31 Jan Landlord’s Legionella Safety Responsibilities
Anyone who has control of premises, including landlords, must be able to show that they understand and have considered the health risks associated with legionella and legionnaires’ disease. Legionella is a type of pathogenic bacteria that causes a range of pneumonia-like illnesses and legionnaire’s disease is the most serious one. Legionella bacteria commonly live in natural water sources, but only pose a risk of illness when the water enters more favourable conditions. For instance, when the water is between 20 and 45°c and has been recirculated, causing it to become stagnant.
To effectively prevent legionella and legionnaire’s disease in their properties, landlords must undertake a legionella risk assessment. As with any other form of risk assessment, this involves five key steps:
- Identify the risks (e.g. check water temperatures).
- Consider who is at risk (e.g. the tenants and their visitors).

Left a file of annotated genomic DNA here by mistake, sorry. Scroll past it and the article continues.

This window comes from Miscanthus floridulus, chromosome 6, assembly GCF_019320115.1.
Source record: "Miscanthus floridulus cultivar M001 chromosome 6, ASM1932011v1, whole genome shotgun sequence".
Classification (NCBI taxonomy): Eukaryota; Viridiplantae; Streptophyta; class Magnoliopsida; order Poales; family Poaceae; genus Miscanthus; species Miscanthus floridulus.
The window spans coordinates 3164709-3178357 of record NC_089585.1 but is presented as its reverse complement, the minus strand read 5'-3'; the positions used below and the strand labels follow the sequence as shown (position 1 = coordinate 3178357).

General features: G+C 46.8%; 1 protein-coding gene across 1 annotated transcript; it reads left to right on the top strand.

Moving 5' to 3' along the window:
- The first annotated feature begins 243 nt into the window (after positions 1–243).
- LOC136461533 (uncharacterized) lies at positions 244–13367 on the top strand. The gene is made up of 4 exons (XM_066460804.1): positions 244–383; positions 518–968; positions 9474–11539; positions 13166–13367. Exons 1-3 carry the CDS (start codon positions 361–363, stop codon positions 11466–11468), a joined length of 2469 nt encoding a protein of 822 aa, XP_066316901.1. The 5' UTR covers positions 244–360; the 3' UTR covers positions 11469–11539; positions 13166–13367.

- Implement appropriate control measures (e.g. keeping water hot, removing impurities, etc).
- Record the findings of the risk assessment.
- Review and update the risk assessment (e.g. annually or if changes are made to the water system of the property).
In a property, legionella bacteria may be found in any water system between 20-45°c. This is why it’s crucial for landlords to ensure that all water systems are correctly operated and maintained, such as hot and cold water tanks, pipework and air conditioning units. The risk can be lowered if hot water is kept above 45°c and cold water is kept below 20°c, and if water is used regularly to keep it fresh and free of stagnation.